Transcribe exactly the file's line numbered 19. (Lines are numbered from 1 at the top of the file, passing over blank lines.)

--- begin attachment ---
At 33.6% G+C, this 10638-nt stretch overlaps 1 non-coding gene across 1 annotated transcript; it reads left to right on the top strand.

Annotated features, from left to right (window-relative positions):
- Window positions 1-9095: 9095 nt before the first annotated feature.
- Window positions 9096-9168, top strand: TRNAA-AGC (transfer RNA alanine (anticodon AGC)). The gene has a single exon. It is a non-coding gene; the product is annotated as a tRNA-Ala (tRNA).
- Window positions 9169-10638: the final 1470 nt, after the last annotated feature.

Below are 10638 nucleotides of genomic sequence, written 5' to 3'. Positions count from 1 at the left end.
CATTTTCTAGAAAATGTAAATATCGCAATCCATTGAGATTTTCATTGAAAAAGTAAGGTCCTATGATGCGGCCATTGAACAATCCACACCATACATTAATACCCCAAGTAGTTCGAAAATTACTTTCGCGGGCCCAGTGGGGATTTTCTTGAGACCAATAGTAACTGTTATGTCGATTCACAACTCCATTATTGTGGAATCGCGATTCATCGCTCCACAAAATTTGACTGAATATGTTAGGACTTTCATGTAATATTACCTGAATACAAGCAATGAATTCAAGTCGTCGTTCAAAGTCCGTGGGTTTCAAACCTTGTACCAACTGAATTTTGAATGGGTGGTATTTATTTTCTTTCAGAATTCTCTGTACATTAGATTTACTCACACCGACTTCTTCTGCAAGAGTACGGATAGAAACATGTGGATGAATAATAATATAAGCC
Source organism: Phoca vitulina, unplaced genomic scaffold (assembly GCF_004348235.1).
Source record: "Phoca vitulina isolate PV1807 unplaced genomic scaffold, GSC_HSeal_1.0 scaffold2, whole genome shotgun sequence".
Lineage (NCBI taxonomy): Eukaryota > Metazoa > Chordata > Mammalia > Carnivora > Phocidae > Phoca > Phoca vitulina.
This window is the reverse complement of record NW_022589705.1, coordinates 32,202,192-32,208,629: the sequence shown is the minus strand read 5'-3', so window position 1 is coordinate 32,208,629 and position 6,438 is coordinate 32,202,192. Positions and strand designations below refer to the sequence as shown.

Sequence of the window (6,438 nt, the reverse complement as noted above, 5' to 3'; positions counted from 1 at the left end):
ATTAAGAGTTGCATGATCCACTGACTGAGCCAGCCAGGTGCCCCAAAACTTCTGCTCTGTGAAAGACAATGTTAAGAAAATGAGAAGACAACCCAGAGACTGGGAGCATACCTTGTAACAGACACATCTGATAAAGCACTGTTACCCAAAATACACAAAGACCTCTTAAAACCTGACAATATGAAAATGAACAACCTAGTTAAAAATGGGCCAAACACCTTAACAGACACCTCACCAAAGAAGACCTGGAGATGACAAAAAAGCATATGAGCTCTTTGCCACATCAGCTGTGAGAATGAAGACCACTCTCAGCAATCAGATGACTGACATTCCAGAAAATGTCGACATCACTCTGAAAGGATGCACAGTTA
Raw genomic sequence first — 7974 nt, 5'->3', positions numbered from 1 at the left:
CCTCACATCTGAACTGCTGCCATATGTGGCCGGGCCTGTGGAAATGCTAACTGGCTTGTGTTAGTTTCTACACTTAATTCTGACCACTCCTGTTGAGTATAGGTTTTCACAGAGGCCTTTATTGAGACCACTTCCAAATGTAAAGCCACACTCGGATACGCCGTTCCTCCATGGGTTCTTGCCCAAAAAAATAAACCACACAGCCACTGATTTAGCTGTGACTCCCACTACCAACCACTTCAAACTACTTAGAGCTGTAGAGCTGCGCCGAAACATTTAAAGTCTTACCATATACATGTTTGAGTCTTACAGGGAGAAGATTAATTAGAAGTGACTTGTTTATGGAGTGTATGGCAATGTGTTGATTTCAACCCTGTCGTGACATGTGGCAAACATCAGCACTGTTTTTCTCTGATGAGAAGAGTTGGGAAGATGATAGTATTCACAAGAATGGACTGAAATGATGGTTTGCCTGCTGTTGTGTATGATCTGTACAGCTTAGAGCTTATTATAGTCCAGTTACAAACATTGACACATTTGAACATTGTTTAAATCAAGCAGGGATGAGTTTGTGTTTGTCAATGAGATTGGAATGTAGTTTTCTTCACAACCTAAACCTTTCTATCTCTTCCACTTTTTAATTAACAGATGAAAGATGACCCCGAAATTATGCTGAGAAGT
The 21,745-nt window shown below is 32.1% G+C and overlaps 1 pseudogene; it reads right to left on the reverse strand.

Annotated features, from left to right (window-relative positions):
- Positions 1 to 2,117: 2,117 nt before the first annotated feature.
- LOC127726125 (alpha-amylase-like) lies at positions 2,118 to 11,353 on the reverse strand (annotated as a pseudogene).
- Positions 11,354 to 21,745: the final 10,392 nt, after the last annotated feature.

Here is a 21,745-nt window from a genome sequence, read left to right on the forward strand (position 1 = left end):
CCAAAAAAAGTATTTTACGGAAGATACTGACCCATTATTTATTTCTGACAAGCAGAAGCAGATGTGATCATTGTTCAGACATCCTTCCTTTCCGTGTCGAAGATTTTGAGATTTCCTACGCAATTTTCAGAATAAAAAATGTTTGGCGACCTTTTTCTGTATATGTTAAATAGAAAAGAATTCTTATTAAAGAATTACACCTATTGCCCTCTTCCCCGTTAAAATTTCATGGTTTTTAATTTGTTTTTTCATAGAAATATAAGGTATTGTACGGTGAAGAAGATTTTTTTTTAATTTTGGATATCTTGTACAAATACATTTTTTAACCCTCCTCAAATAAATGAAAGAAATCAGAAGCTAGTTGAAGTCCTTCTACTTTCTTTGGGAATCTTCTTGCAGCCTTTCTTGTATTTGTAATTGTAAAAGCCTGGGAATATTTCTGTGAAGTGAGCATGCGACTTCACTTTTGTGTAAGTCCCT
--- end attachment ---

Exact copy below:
- LOC127726125 (alpha-amylase-like) lies at positions 2,118 to 11,353 on the reverse strand (annotated as a pseudogene).